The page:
Damn family obligations. Didn’t they know that I didn’t work one of those cookie-cutter nine to five jobs? Why would anyone in their right minds want to be holed up in an office for eight hours every Monday through Friday for the rest of their lives? I unlocked my car and let out one long sigh before starting it up.
It took me less than ten minutes to drive to my apartment in Brighton; nighttime was the only convenient time to drive in the city. I hung my keys on the nail I’d hammered to the wall and checked the time: 11:15. Goddammit. I grabbed a bottle of whiskey and sat at the kitchen table. I poured myself a glass on the rocks and looked at the bottle, wondering if this was where my name came from. I swirled it around, watching the ice cubes dance through the golden nectar. Ma would name me after a fuckin’ bottle of whiskey. She’d keep the name’s origin a secret from Pop and he’d agree with her thinking it was a delightful name and then I’d be named after a fuckin’ bottle of whiskey. I was surprised she didn’t name me Cork or Merlot or Zin. If I’d have been a girl I’d bet she would’ve named me Sherry. Or Rosé. Not Rose, but Rosé. Right as I lifted the glass to my lips my pants began to vibrate. Goddammit. I put the glass down and pulled out my phone.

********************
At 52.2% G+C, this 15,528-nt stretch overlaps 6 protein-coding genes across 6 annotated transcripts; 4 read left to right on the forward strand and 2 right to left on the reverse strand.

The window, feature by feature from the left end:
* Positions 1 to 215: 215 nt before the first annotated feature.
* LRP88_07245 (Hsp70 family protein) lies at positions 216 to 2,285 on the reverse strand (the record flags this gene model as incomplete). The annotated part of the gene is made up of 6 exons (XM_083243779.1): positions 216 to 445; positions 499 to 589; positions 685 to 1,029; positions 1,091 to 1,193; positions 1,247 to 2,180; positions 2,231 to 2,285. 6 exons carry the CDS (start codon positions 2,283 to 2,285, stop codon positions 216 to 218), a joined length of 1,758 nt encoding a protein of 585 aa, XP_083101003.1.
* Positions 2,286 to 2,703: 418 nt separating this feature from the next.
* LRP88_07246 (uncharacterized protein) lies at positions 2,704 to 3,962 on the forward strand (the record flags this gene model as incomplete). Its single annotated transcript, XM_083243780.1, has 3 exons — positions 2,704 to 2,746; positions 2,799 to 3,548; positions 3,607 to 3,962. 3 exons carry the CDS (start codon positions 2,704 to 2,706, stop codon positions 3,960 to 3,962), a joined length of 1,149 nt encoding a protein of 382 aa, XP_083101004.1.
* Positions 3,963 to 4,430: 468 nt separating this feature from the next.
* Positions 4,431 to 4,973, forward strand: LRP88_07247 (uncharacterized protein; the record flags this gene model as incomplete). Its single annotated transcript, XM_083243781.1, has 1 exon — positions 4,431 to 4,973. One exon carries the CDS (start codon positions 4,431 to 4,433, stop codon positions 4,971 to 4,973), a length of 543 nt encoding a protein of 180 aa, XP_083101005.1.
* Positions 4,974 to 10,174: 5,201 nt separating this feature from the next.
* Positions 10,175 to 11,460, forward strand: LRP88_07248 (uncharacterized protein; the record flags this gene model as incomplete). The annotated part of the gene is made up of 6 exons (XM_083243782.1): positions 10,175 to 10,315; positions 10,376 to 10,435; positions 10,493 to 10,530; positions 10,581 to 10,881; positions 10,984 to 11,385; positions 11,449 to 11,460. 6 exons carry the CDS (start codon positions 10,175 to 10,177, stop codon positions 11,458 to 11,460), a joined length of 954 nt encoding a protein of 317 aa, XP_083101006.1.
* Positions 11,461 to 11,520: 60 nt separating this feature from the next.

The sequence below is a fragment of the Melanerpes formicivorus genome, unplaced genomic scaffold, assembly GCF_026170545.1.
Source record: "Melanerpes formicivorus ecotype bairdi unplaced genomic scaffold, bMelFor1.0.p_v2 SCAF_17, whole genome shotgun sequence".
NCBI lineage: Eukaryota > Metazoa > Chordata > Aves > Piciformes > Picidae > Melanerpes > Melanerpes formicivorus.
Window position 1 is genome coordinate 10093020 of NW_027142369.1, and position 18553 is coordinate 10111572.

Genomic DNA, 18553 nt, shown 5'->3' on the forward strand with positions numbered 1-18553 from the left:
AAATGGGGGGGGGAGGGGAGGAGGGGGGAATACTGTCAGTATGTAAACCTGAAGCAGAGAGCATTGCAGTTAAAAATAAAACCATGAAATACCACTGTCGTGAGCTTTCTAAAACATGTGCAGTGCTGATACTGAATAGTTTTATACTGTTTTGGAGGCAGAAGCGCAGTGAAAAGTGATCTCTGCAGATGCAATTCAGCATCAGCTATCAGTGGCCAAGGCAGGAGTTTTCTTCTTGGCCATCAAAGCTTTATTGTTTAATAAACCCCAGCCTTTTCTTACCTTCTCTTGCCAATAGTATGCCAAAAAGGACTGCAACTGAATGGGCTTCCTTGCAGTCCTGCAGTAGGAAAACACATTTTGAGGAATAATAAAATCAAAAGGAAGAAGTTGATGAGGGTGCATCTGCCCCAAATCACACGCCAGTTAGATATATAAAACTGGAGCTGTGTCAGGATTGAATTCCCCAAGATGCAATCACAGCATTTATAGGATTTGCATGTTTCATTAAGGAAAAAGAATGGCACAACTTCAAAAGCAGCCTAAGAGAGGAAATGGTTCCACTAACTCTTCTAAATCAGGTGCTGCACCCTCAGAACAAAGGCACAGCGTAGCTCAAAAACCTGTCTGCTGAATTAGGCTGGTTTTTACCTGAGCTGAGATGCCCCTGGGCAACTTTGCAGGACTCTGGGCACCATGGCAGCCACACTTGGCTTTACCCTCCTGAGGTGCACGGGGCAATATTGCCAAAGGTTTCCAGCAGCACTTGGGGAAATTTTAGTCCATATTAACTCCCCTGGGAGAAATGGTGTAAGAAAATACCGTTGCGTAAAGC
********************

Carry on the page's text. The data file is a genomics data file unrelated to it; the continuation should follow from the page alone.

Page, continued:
“What do you want, Cheryl? It’s almost midnight! Don’t worry, I haven’t forgotten that I need to leave in six damn hours.”
I sighed, leaned back, and threw my feet up onto the chair next to me.
“Something’s happened, Jack. You need to come up to Concord, now.”
I looked at my untouched glass. “Now?”
“Ma’s in the hospital.”
My feet fell back onto the floor.
“Shit. I’ll be there in an hour.”
I hung up the phone and looked back at the glass.